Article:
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Sciency stuff- (kinda) SciFi Dictionary...

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  • Historical Dictionary of Science Fiction

    Some random samples:

    airlock n. (1930) a small airtight compartment with controlled pressure and two sets of doors, used to facilitate movement between the interior and exterior of a spacecraft; (also) either of the doors to such a compartment; cf. space lock n.

    astrogation n. (1931) the act of navigation in space

    Clarke’s Law n. (1962) any of three maxims formulated by Arthur C. Clarke (sometimes specified as Clarke’s First Law, Clarke’s Second Law, Clarke’s Third Law): (a) ‘When a distinguished but elderly scientist states that something is possible, he is almost certainly right. When he states that something is impossible, he is very probably wrong’ (b) ‘The only way of discovering the limits of the possible is to venture a little way past them into the impossible.’ (c) ‘Any sufficiently advanced technology is indistinguishable from magic’

    I imagine a fan could lost down this rabbit hole for a while. :twisted:

    https://sfdictionary.com/list/1
    sutz
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  • And a related article:

    https://www.smithsonianmag.com/arts-cul ... 180977224/

    A Dictionary of Science Fiction Runs From Afrofuturism to Zero-G



    In the summer of 1987, movie audiences first met Robocop in the science fiction classic about violence and corrupt corporate power in a future, dystopian Detroit. But the title word is much older than that, going back at least to a 1957 short story by writer Harlan Ellison, in which a tentacled “robocop” pursues a character. The prefix “robo-,” in turn, dates at least to 1945, when Astounding Science Fiction published a story by A.E. van Vogt mentioning “roboplanes” flying through the sky. “Robo-,” of course, comes from “robot,” a word created by Czech author Karel Čapek in his 1920 play R.U.R.: Rossum's Universal Robots, about synthetic humans created to perform drudge work who eventually rebel, destroying humanity.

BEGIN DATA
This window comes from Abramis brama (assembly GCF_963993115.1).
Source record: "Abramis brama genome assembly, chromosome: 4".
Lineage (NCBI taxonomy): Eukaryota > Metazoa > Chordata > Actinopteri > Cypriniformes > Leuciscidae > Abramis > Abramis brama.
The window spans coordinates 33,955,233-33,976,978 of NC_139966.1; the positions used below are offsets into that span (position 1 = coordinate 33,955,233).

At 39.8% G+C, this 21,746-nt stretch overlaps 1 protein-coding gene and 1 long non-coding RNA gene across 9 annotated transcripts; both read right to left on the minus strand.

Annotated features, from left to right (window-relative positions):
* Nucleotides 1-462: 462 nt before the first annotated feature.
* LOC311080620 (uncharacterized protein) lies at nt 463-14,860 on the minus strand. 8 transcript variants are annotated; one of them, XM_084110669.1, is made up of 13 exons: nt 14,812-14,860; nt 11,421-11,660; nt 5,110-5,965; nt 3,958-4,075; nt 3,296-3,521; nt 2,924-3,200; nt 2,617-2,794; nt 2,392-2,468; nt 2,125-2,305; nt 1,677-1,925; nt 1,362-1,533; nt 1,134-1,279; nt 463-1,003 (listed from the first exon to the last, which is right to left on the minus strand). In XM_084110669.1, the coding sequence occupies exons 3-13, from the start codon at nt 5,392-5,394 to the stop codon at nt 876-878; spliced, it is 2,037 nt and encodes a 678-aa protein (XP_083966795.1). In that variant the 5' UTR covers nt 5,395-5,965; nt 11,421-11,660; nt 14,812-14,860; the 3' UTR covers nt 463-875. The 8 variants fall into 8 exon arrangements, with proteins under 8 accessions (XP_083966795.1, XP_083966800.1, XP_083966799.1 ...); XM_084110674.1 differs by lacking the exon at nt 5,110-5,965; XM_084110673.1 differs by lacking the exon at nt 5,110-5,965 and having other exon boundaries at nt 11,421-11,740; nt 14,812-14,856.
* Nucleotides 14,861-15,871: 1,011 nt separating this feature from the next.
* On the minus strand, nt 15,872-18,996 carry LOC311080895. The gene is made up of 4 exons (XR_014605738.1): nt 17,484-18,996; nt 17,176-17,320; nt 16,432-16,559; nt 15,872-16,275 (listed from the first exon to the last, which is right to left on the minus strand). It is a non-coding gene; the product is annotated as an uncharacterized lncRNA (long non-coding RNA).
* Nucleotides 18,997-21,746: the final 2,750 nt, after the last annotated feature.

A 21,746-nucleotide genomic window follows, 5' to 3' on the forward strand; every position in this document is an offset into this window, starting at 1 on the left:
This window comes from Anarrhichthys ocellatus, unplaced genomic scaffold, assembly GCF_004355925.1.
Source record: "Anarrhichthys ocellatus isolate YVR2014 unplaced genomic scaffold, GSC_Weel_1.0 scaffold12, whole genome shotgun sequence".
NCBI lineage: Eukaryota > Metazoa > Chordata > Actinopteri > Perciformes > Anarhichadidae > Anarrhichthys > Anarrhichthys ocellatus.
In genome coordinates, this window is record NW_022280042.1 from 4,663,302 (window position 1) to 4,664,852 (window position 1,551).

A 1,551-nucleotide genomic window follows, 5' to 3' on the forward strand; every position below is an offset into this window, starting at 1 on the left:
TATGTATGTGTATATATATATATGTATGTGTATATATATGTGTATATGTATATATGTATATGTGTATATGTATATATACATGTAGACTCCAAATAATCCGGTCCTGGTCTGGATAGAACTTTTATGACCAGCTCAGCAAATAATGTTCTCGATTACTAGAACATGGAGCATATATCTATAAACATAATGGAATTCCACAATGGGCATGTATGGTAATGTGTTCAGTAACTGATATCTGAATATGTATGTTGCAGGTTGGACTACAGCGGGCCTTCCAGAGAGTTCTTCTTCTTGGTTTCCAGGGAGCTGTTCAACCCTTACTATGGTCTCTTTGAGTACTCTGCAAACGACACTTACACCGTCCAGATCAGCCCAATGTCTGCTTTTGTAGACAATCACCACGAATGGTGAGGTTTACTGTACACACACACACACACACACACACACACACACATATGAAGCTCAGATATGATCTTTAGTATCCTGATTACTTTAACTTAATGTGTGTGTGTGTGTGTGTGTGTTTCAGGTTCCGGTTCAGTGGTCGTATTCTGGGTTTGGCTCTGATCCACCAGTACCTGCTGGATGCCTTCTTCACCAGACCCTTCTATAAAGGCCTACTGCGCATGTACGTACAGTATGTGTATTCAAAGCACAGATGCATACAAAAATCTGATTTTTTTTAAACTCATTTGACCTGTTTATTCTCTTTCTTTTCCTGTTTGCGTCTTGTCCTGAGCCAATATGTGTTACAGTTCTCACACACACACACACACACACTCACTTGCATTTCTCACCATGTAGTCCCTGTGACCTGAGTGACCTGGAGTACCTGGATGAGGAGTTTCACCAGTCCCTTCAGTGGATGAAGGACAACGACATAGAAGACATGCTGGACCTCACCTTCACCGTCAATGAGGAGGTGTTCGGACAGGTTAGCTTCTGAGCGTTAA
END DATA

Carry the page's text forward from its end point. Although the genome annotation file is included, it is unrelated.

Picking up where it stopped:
This is the kind of rabbit hole a reader can go down in the Historical Dictionary of Science Fiction, a resource decades in the making that is now available to the public in an accessible form. Lexicographer Jesse Sheidlower started the project years ago, when he was an editor at the Oxford English Dictionary.

    The OED is the best-known historical dictionary in the English-speaking world, and Sheidlower notes that it was also a crowdsourcing project long before the internet made it easy. When it was just starting out in the 19th century, he says, the OED put ads in literary magazines looking for volunteers to hunt around old books in search of particular words and their usage.

    “People would mark up books, send in the notes,” he says. “To this day, it’s still how the system works to an extent.”

    When the internet did arrive, the dictionary’s editors quickly took advantage. For example, Sheidlower says, at one point they were looking for early uses of the word “mutant” in the sense of a genetically mutated being with unusual characteristics or abilities. The earliest they’d found was from 1954, but they were sure earlier examples must be out there. So a freelance editor posted a query on Usenet newsgroups and quickly received an example of a use of the word from 1938.

    Soon, the editors started looking for other online projects.

    “This was at a time, around 2000, when there was the internet… and people were online, but it wasn’t universal like it is now,” Sheidlower says. “We wanted to do a project where people devoted to a particular field, fans, could make contributions.”

    Not only were science fiction fans particularly likely to be online, but they were a valuable source of material. The world’s most prestigious libraries, where OED researchers did much of their work, generally didn’t carry back issues of pulp magazines of the mid-20th century, such as If or Amazing Stories. But many fans, it turns out had cartons full of them.


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    sutz
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